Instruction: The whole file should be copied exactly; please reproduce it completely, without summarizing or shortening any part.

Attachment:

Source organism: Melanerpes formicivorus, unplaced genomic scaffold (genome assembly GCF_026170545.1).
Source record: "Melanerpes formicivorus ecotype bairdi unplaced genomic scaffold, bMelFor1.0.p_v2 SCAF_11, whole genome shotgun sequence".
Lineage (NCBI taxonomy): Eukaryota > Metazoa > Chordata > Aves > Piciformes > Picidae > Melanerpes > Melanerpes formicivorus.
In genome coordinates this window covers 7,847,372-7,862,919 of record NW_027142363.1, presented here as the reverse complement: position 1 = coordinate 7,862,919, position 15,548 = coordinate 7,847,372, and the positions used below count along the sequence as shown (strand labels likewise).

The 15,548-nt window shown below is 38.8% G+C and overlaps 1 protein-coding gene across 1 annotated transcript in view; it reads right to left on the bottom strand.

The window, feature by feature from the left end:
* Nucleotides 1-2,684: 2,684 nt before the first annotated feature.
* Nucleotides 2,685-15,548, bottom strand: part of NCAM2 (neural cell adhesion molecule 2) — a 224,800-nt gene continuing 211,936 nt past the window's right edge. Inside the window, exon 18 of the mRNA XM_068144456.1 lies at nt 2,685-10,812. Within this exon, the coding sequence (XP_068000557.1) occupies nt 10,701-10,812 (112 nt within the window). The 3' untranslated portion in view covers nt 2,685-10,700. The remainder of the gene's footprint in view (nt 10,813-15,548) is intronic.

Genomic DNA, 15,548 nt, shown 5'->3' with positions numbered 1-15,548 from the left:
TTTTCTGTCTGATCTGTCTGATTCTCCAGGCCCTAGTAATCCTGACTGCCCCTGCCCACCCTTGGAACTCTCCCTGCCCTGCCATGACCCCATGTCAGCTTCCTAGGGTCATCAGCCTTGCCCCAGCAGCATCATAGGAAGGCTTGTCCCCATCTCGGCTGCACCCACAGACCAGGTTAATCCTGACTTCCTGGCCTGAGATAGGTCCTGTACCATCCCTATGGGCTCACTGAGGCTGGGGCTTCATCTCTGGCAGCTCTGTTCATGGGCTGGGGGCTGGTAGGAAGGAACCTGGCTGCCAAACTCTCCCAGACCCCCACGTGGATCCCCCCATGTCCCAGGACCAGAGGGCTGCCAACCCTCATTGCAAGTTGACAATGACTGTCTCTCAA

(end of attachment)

Source organism: Melanerpes formicivorus, unplaced genomic scaffold (genome assembly GCF_026170545.1).
Source record: "Melanerpes formicivorus ecotype bairdi unplaced genomic scaffold, bMelFor1.0.p_v2 SCAF_11, whole genome shotgun sequence".
Lineage (NCBI taxonomy): Eukaryota > Metazoa > Chordata > Aves > Piciformes > Picidae > Melanerpes > Melanerpes formicivorus.
In genome coordinates this window covers 7,847,372-7,862,919 of record NW_027142363.1, presented here as the reverse complement: position 1 = coordinate 7,862,919, position 15,548 = coordinate 7,847,372, and the positions used below count along the sequence as shown (strand labels likewise).

The 15,548-nt window shown below is 38.8% G+C and overlaps 1 protein-coding gene across 1 annotated transcript in view; it reads right to left on the bottom strand.

The window, feature by feature from the left end:
* Nucleotides 1-2,684: 2,684 nt before the first annotated feature.
* Nucleotides 2,685-15,548, bottom strand: part of NCAM2 (neural cell adhesion molecule 2) — a 224,800-nt gene continuing 211,936 nt past the window's right edge. Inside the window, exon 18 of the mRNA XM_068144456.1 lies at nt 2,685-10,812. Within this exon, the coding sequence (XP_068000557.1) occupies nt 10,701-10,812 (112 nt within the window). The 3' untranslated portion in view covers nt 2,685-10,700. The remainder of the gene's footprint in view (nt 10,813-15,548) is intronic.

Genomic DNA, 15,548 nt, shown 5'->3' with positions numbered 1-15,548 from the left:
TTTTCTGTCTGATCTGTCTGATTCTCCAGGCCCTAGTAATCCTGACTGCCCCTGCCCACCCTTGGAACTCTCCCTGCCCTGCCATGACCCCATGTCAGCTTCCTAGGGTCATCAGCCTTGCCCCAGCAGCATCATAGGAAGGCTTGTCCCCATCTCGGCTGCACCCACAGACCAGGTTAATCCTGACTTCCTGGCCTGAGATAGGTCCTGTACCATCCCTATGGGCTCACTGAGGCTGGGGCTTCATCTCTGGCAGCTCTGTTCATGGGCTGGGGGCTGGTAGGAAGGAACCTGGCTGCCAAACTCTCCCAGACCCCCACGTGGATCCCCCCATGTCCCAGGACCAGAGGGCTGCCAACCCTCATTGCAAGTTGACAATGACTGTCTCTCAA